ESR: Erthyrocyte sediment rate, a blood test that indicates inflammation, cancer, rheumatoid diseases, diseases of the blood and bone marrow. ( the distance that red blood cells travel in an hour and settle in the bottom of a test tube)

Erythropoietin: A substance that is naturally produced by the kidneys, it stimulates the bone marrow to make red blood cells. It can be made in the laboratory and is called epoetin alfa or epeotin beta.

Exophytic: A tumor that is growing outward

Excisional Biopsy: A surgical procedure in which an entire lump or suspicious area is removed for diagnosis. The tissue is examined under a microscope.

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False-Negative Test Result: A test result that indicates that a person does not have a specific disease or condition when the person actually does have the disease or condition.

False-Positive Test Result: A test that indicates that a person has a specific disease or condition when the person actually does not have the particular disease or condition.

Familial Cancer: A cancer that occurs in families more often then would be expected by chance. These cancers often occur at an early age and may indicate a gene mutation that increases the risk of cancer. They can also be a sign of shared environmental or lifestyle factors.

FDA: U.S. Food and Drug Administration. An agency in the U.S. federal government whose mission is to protect public health by making sure that food, cosmetics, and nutritional supplements are safe to use and truthfully labeled. The FDA also makes sure that drugs, medical devices, and equipment are safe and effective, and that blood for transfusions and transplant tissue are safe.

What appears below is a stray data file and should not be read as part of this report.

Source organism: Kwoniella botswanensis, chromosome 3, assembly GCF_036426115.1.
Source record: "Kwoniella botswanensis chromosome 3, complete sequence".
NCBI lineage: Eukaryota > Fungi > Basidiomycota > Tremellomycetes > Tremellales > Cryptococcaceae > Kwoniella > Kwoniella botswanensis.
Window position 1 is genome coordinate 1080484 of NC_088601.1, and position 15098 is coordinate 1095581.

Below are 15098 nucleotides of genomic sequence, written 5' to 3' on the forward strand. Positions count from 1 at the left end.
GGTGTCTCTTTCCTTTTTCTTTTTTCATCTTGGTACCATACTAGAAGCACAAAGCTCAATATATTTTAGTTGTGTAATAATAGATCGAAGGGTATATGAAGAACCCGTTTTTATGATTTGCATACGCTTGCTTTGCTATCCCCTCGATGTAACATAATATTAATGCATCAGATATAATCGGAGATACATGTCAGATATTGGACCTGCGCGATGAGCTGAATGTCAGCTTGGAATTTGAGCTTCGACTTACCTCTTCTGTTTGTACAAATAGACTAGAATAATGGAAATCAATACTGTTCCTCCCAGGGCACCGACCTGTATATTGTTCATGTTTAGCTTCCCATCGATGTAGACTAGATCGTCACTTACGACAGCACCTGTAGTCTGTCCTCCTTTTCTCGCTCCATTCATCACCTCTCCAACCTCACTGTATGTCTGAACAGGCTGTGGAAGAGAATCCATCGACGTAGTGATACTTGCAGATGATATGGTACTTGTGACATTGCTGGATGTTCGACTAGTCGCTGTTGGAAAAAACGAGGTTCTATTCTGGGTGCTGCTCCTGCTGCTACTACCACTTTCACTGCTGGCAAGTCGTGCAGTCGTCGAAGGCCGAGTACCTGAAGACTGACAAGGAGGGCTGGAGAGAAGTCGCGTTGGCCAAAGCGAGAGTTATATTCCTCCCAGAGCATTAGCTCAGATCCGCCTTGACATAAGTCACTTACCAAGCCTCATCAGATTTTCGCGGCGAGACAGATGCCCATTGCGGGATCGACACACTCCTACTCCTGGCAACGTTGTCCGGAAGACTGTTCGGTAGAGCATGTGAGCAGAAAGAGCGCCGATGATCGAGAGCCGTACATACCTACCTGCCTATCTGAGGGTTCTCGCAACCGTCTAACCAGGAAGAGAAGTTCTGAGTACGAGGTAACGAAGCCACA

Fentanyl: A narcotic opioid drug that is used for treatment of pain.

Fine-Needle Aspirate: A procedure in which a needle is inserted, under local anesthesia, to obtain a sample for the evaluation of suspicious tissue.

Five-Year Survival: A statistic indicating the percentage of people with a particular type of cancer who are alive 5 years after the initial cancer diagnosis.

Frozen Section
: A technique in which tissue is removed and then quick-frozen and examined under a microscope by a pathologist


Gadolinium: A contrast dye that is renal friendly and given intravenously before MRI scans to improve the quality of the picture

Gamma Irradiation: A type of radiation therapy that uses gamma radiation, which is a type of high energy radiation that is different from x-rays. Gamma Knife: Radiation therapy in which high-energy rays are aimed at a tumor from many angles in a single treatment session. The 'Gamma Knife' is a cobalt-60 based radiation treatment machine which delivers radiation beams intersecting at the location of the tumor. This technique requires specialized computer equipment, CT or MRI, and stereo tactic frame to immobilize the head. Higher than normal doses of radiation may be delivered by this method without an increase in side effects. The Gamma Knife delivers 201 beams of highly focused gamma rays to the treatment site.

Gamma Radiation: A very high frequency form of electromagnetic radiation that consists of photons emitted by radioactive elements. Gamma rays can injure and destroy body cells and tissue, especially cell nuclei

Genetic Marker: An alteration in DNA that may indicate an increase in the risk of developing a specific disease or disorder.

Gerota’s Capsule: A fibrous envelop of tissue that surrounds the kidney. This is also called renal fascia and Gerota’s fascia.

Grade: A description of a tumor that refers to how the cancer cells look and behave under a microscope. It describes how different the cancer cells look from normal cells, how quickly the cancer cells are growing and dividing, and how likely they are to spread

Graft–versus–host disease: Is a reaction of the donated stem cells against the patient’s own tissue.